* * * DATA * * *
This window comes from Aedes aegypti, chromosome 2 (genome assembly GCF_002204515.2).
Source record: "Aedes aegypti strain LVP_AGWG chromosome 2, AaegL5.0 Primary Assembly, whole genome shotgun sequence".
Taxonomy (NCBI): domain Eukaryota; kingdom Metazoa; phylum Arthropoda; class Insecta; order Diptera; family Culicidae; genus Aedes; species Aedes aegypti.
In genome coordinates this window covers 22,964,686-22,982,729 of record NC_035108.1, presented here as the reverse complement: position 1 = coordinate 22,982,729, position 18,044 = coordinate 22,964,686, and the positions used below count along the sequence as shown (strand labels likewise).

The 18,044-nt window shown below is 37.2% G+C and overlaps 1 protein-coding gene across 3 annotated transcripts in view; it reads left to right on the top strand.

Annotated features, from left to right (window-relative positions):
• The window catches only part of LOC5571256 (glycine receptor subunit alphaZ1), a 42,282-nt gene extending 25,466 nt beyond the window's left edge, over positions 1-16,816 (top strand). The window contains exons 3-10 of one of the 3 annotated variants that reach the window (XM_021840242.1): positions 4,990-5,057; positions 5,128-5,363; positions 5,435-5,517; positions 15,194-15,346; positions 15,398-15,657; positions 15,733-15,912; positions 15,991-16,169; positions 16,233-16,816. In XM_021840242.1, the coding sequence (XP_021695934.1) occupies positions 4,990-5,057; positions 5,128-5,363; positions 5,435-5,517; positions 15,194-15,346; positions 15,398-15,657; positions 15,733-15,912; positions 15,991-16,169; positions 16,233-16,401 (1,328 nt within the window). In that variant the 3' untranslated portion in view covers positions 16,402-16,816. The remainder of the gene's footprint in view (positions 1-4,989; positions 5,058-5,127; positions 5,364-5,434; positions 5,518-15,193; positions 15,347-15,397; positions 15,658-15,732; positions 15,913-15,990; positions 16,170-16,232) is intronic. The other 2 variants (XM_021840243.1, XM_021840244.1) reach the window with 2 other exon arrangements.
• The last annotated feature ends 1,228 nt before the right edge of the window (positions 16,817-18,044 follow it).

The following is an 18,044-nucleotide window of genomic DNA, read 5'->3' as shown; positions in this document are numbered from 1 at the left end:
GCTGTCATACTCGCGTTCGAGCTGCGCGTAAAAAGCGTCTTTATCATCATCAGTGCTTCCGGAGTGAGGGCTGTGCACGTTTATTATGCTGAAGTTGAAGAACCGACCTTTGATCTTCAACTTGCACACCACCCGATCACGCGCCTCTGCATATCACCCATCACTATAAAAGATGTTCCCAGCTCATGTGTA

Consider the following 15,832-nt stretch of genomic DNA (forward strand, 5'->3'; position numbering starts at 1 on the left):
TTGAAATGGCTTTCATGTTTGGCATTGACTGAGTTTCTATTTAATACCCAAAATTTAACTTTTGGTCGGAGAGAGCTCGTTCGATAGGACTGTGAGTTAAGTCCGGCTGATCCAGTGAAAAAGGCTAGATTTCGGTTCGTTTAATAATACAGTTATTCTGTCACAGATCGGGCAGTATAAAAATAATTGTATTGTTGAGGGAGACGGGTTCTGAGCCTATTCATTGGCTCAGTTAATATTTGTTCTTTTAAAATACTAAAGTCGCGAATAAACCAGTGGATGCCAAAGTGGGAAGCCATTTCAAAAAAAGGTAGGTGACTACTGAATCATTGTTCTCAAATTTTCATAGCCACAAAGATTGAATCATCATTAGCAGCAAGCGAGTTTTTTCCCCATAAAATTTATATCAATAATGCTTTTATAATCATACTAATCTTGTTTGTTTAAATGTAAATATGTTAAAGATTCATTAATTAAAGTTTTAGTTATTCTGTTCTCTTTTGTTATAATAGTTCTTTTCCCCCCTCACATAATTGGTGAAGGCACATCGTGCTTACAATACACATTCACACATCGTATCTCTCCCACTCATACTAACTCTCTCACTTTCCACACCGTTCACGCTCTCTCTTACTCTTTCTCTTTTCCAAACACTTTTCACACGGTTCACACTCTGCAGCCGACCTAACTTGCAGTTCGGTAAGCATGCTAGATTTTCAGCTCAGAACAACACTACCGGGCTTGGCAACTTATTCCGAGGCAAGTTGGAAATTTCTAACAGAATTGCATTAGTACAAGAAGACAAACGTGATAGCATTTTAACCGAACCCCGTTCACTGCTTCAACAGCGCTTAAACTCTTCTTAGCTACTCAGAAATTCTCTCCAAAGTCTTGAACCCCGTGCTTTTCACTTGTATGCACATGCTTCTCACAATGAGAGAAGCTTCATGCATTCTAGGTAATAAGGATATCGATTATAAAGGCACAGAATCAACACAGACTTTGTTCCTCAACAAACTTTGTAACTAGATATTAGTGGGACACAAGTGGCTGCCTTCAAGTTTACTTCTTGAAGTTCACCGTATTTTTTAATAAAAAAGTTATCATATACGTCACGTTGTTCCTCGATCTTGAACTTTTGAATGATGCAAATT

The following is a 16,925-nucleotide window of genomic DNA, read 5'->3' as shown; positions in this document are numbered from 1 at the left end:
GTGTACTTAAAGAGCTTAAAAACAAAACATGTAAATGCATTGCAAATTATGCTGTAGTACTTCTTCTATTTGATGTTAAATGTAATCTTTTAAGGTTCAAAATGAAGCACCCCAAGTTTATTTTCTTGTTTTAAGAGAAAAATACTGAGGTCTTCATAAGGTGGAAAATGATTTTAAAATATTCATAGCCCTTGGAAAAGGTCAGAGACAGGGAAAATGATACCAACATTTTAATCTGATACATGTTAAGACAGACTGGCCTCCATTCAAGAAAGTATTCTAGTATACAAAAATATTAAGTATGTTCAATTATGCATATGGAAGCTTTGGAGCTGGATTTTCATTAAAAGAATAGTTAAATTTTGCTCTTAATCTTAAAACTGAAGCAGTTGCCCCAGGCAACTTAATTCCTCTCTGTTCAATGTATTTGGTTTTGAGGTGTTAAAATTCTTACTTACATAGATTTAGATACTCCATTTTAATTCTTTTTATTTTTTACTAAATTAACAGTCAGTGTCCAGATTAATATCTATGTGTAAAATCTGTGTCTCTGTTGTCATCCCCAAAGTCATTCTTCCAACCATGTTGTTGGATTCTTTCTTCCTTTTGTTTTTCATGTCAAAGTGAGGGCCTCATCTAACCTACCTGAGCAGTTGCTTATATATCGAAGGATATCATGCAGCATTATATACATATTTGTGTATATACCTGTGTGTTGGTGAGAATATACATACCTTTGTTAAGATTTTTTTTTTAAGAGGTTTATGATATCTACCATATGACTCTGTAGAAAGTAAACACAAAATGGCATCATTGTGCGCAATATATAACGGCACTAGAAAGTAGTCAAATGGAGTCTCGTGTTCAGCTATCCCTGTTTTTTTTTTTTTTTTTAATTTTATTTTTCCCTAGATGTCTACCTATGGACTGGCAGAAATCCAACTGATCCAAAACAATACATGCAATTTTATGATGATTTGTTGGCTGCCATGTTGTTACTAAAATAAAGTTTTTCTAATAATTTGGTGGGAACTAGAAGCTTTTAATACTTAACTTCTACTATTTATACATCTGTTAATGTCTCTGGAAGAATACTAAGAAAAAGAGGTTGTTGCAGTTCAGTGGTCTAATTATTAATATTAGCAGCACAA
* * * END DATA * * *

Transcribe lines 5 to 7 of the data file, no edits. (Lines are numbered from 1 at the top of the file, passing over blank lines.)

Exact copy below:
The 18,044-nt window shown below is 37.2% G+C and overlaps 1 protein-coding gene across 3 annotated transcripts in view; it reads left to right on the top strand.

Annotated features, from left to right (window-relative positions):
• The window catches only part of LOC5571256 (glycine receptor subunit alphaZ1), a 42,282-nt gene extending 25,466 nt beyond the window's left edge, over positions 1-16,816 (top strand). The window contains exons 3-10 of one of the 3 annotated variants that reach the window (XM_021840242.1): positions 4,990-5,057; positions 5,128-5,363; positions 5,435-5,517; positions 15,194-15,346; positions 15,398-15,657; positions 15,733-15,912; positions 15,991-16,169; positions 16,233-16,816. In XM_021840242.1, the coding sequence (XP_021695934.1) occupies positions 4,990-5,057; positions 5,128-5,363; positions 5,435-5,517; positions 15,194-15,346; positions 15,398-15,657; positions 15,733-15,912; positions 15,991-16,169; positions 16,233-16,401 (1,328 nt within the window). In that variant the 3' untranslated portion in view covers positions 16,402-16,816. The remainder of the gene's footprint in view (positions 1-4,989; positions 5,058-5,127; positions 5,364-5,434; positions 5,518-15,193; positions 15,347-15,397; positions 15,658-15,732; positions 15,913-15,990; positions 16,170-16,232) is intronic. The other 2 variants (XM_021840243.1, XM_021840244.1) reach the window with 2 other exon arrangements.